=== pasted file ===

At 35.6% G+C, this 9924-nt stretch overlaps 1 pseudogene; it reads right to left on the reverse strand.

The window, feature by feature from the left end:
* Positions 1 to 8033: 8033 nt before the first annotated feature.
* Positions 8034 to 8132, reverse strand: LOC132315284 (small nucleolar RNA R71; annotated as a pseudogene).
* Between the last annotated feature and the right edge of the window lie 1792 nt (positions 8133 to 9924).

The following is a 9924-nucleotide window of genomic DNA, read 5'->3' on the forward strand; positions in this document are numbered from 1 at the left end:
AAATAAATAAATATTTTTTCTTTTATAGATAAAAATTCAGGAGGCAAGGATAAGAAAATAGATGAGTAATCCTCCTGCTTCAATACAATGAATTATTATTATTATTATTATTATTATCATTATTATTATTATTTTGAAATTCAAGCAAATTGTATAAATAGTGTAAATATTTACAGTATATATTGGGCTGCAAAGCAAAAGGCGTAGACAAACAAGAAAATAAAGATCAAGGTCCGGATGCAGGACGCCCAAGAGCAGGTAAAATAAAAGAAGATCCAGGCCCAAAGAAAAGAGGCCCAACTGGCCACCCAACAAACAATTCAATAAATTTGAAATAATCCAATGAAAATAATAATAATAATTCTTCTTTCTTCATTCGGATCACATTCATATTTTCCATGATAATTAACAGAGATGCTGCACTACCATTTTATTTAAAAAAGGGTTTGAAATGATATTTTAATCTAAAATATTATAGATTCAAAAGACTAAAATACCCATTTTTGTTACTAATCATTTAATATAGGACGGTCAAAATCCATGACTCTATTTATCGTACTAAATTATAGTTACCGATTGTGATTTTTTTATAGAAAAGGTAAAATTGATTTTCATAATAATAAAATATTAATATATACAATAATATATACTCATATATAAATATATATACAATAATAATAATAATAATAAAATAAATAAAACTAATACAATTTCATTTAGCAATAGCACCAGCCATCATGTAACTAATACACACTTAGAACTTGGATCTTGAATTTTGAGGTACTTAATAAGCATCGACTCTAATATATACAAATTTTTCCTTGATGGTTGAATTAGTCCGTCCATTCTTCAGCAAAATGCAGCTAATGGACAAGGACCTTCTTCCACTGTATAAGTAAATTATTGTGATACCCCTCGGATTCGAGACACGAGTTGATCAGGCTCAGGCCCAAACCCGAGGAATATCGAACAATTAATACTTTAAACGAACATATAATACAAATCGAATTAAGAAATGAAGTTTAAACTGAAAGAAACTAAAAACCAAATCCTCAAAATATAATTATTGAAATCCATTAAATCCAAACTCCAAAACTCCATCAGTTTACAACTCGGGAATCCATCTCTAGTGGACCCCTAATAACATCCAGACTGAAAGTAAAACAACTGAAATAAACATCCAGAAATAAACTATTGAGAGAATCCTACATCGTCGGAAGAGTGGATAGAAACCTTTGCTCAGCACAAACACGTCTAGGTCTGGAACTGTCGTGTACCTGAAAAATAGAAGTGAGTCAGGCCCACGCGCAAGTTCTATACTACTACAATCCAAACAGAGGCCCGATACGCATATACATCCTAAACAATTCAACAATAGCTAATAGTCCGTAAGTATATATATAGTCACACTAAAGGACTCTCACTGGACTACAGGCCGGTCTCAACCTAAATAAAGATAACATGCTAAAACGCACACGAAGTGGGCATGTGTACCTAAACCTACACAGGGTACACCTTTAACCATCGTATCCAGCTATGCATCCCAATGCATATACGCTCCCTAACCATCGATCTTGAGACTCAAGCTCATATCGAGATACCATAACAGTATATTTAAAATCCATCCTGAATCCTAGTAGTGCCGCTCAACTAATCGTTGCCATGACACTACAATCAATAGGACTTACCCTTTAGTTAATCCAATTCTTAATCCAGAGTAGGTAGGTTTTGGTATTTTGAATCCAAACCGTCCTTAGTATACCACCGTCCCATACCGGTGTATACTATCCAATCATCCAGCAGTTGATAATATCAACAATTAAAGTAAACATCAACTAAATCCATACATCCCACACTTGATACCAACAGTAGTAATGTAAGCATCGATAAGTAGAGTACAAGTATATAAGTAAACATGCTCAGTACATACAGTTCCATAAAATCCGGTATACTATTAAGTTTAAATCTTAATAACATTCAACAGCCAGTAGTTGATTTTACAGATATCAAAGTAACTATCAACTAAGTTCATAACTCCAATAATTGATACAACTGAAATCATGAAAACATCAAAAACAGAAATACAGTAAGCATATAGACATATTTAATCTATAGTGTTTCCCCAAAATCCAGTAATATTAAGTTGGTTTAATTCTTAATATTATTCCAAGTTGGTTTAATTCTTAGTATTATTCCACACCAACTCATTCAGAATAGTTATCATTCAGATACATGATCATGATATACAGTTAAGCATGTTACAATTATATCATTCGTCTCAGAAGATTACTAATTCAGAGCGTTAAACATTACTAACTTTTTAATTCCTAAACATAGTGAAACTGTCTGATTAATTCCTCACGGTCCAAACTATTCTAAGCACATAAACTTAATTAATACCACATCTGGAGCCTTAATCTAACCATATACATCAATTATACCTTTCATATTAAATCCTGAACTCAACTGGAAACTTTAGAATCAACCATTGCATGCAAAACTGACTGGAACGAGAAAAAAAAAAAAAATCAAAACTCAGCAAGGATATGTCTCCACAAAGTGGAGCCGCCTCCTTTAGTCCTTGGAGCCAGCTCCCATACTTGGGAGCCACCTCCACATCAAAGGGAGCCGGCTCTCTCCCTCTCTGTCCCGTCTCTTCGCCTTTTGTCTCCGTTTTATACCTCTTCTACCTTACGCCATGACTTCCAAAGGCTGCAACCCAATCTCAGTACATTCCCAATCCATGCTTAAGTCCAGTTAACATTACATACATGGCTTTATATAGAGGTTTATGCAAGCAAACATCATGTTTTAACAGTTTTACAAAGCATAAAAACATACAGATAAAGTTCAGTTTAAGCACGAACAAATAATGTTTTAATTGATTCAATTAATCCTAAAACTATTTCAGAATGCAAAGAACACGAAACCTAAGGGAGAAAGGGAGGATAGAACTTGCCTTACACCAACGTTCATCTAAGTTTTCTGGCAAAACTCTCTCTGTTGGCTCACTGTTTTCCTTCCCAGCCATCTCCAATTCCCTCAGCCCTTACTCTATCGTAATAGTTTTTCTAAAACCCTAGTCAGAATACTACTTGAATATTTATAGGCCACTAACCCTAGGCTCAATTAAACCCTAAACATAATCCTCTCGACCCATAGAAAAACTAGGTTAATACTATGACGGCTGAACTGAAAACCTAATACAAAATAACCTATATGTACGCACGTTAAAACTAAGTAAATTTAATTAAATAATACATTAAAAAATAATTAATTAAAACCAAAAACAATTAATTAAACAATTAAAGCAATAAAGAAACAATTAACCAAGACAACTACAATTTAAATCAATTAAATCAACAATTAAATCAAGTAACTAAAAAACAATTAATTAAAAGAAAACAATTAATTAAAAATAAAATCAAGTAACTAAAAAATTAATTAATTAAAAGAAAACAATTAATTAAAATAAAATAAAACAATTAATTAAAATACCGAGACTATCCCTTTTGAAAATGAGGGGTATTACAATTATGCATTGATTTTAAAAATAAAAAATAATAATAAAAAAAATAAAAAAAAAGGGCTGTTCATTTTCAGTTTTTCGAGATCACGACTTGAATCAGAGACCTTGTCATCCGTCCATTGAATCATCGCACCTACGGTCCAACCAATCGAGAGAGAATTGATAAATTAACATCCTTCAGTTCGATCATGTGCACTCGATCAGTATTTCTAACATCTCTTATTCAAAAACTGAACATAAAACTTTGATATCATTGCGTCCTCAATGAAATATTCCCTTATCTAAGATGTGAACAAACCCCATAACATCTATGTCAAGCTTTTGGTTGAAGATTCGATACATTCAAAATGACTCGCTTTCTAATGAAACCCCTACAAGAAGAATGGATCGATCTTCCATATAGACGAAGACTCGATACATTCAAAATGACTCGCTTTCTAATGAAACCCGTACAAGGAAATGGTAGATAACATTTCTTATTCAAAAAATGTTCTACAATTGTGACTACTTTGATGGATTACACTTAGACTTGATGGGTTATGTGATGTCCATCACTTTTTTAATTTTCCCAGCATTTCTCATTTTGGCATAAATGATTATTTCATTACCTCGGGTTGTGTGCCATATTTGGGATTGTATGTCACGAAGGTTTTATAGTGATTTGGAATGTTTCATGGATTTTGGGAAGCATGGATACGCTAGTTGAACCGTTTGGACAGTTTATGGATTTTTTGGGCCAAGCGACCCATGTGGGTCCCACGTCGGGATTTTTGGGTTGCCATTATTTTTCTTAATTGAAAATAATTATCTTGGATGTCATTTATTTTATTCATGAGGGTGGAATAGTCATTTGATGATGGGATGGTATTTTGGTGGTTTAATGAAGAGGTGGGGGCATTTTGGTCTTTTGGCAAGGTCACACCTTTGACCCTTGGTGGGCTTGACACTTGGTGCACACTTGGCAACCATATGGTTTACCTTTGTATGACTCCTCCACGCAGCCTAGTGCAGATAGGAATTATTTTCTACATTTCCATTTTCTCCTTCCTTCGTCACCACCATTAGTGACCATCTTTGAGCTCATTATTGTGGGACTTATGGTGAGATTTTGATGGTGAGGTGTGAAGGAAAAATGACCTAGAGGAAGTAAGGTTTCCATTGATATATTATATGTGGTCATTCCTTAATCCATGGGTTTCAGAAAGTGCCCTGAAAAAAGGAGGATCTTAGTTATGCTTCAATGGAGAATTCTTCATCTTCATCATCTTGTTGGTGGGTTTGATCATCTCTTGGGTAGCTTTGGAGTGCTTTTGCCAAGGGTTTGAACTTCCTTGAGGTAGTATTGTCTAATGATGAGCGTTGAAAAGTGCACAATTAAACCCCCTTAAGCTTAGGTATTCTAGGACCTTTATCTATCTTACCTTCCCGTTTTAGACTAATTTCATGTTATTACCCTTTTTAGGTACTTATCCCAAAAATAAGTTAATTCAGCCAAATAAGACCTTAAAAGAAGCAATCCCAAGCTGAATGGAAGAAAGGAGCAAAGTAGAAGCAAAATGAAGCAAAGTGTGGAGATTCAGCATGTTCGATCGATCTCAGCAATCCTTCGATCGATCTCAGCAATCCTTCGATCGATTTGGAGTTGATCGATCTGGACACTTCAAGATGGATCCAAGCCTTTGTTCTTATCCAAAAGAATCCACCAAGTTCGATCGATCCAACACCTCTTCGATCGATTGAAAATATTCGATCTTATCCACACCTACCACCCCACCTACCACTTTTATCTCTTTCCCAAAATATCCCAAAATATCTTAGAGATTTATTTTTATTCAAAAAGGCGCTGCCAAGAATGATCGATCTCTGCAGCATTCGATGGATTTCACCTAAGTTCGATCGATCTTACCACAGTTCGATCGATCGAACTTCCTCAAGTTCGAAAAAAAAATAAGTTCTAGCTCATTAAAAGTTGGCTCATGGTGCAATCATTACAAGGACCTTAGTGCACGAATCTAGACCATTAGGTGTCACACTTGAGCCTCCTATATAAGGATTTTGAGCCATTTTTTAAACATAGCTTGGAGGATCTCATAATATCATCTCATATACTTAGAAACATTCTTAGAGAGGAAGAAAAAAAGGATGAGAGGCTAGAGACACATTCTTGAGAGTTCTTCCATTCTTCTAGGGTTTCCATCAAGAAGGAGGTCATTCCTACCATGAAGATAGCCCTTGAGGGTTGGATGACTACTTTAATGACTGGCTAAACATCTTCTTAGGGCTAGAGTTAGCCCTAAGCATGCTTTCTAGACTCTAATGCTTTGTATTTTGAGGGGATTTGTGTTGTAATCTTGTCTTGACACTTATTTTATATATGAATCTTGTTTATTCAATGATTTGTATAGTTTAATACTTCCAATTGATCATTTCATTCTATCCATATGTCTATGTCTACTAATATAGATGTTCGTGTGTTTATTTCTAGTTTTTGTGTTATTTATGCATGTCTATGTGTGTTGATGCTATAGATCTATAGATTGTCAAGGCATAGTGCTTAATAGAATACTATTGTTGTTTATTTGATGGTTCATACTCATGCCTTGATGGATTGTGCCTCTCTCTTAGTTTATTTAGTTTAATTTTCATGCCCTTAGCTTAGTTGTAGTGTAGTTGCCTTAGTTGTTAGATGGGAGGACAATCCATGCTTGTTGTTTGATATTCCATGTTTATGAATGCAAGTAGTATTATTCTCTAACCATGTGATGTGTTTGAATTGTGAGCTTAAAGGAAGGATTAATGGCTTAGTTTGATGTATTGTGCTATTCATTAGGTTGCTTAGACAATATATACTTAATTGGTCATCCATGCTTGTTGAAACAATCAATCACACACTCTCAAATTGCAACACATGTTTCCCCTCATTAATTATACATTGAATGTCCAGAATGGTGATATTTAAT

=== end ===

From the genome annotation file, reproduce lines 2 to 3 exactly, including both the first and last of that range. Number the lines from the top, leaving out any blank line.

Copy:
The window, feature by feature from the left end:
* Positions 1 to 8033: 8033 nt before the first annotated feature.